Young entrepreneurs must be realistic | Fin24
 
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Young entrepreneurs must be realistic

Jun 11 2014 05:00
Fin24
Cape Town - It is crucial that South Africa bridges the gap between the youth’s entrepreneurial aspirations and the reality of establishing a business, according to Christo Botes, spokesperson for the 2014 Sanlam/Business Partners Entrepreneur of Year competition.

While many young people can testify that having a qualification opens doors, it is ultimately up to the individual to perform, work hard, possess a strong work ethic and rise above the rest when competing for a job opportunity, said Botes.

South Africa’s youth unemployment remains a concerning issue and the rising level of unqualified youth only increases the number of those looking for meaningful employment, warned Botes.

It is necessary to equip the youth with the right tools and knowledge to embark on an entrepreneurial venture.

The Youth National and Provincial Labour Market report released by Stats SA last week revealed that for those between the ages of 24 and 34 years, 21.9% held skilled jobs in 2014, compared to 21.2% held in 1994.

“There are 5.4 million young people between, and including, the ages of 20 and 24, and of those, only 17.5% are working towards obtaining a tertiary qualification," said Botes.

"Statistics show that 60% of these students will drop out and eventually, after many years, only 8.75% will obtain a qualification."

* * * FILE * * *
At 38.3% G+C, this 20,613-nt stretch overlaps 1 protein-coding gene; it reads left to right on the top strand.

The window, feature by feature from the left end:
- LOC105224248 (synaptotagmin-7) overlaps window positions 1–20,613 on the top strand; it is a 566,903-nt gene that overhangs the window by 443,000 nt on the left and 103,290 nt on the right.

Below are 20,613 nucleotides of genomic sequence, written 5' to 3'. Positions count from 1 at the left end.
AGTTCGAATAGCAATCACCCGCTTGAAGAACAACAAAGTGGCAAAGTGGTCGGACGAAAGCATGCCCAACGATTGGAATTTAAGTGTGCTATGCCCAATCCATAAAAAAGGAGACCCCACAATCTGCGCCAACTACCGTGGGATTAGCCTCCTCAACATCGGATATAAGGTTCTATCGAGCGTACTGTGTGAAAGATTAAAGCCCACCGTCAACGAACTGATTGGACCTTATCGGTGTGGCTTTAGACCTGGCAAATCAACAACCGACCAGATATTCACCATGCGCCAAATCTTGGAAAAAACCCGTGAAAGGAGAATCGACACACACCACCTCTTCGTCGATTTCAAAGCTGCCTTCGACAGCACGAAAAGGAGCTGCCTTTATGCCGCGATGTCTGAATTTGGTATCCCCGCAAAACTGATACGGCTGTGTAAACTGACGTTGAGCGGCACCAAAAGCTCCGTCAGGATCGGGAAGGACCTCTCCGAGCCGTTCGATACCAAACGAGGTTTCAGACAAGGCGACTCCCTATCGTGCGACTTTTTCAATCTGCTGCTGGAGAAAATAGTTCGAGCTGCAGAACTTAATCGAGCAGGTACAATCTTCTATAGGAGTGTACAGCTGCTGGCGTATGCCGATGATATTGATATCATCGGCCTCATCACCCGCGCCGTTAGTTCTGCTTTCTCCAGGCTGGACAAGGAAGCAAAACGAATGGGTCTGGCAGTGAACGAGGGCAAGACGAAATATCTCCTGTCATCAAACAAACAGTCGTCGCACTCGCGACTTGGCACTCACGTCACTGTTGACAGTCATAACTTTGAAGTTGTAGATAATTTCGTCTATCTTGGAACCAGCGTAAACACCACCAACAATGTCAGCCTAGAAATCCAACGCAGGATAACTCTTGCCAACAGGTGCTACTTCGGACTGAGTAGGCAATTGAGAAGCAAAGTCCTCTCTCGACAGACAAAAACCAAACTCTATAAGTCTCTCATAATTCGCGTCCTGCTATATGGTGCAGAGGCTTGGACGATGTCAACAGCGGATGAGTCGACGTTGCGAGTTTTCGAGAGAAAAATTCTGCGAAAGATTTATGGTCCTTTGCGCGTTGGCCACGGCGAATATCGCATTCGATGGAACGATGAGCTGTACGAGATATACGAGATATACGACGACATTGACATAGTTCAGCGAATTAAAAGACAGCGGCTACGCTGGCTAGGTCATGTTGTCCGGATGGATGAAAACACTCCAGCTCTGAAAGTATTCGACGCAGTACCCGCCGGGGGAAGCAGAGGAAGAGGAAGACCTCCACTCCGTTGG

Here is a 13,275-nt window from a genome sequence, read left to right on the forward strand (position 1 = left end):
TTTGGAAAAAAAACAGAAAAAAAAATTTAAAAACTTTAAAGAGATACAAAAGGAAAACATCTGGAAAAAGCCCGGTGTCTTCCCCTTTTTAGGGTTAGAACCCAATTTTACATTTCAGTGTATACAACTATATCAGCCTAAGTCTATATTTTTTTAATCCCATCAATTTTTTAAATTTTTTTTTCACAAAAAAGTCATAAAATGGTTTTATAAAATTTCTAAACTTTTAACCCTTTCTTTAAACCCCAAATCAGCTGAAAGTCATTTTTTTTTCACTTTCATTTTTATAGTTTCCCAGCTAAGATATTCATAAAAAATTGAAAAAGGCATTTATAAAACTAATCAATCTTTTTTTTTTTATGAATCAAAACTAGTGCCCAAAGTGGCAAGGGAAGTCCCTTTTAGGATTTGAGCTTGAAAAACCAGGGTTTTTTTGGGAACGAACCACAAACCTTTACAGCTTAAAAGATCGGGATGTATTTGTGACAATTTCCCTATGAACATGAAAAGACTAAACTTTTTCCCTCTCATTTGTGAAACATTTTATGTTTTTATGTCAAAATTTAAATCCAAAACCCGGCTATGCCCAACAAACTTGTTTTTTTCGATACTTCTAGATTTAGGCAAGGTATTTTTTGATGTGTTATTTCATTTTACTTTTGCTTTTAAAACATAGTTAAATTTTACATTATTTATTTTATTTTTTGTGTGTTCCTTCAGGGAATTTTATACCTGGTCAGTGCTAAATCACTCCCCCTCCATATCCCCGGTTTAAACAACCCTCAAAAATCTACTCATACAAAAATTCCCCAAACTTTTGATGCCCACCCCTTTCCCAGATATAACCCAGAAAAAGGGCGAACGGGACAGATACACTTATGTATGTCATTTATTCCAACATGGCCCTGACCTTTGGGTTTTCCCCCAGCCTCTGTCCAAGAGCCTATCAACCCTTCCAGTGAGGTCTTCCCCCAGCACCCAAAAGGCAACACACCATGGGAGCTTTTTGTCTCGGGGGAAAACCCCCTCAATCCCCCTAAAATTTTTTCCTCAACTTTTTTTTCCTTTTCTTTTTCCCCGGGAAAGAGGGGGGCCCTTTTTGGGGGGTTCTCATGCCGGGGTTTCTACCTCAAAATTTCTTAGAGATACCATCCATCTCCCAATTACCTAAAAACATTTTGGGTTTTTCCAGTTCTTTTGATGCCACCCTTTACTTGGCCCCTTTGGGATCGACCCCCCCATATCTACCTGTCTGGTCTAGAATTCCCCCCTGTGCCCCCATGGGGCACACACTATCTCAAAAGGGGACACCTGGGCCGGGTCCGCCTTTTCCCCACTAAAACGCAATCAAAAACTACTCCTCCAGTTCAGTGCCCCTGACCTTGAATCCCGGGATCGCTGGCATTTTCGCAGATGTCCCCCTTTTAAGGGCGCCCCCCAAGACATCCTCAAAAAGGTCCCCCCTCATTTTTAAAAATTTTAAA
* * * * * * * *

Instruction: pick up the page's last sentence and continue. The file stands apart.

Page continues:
Ambition and commitment from an individual are crucial in order to successfully carve out a better future, according to Botes.

He said it is the same ambition and commitment that are driving characteristics of a successful entrepreneur.

“The only way to counteract our country’s alarming youth unemployment numbers is to promote entrepreneurship as a desirable career choice among the youth, which, when compared to other emerging economies, remains at a low level in South Africa,” he said.

The recently released Global Entrepreneurship Monitor (GEM) 2013 revealed that only a quarter of South Africa’s youth are potential entrepreneurs, while only 13% possess an intention to start a business in the next three years.

For young people intending to start a business within the next three years it is key to decide on the type of business, followed by determining the capital required to start the business and the experience needed to build the business.

“It is also important that the youth have a realistic understanding of the amount of work required to start a business," said Botes.

He said it is important for young entrepreneurs to think beyond the retail industry and instead consider industries such as manufacturing.

“Half of youth businesses are in the retail, hotels and restaurant sector as it offers low barriers to entry with respect to start-up capital and the level of business skills," said Botes.

"The industry is overtraded as a result and can encounter low growth possibilities due to competitors continually entering the sector."

While barriers to entry may be higher in manufacturing - if the business is planned correctly during the three intentional years - these barriers to entry will be easier to achieve.

The report also revealed that 65% of youth-started businesses offered employment to more than one employee, and 7% offered jobs to 6 - 19 employees.

“This illustrates the substance of young individuals starting their businesses," said Botes.

"If we can change the perception of entrepreneurship among the youth, as well as provide adequate knowledge and guidance, the number of young entrepreneurs will increase and in turn."

Then SA will begin to curb the high levels of youth unemployment, as well as overall unemployment figures.

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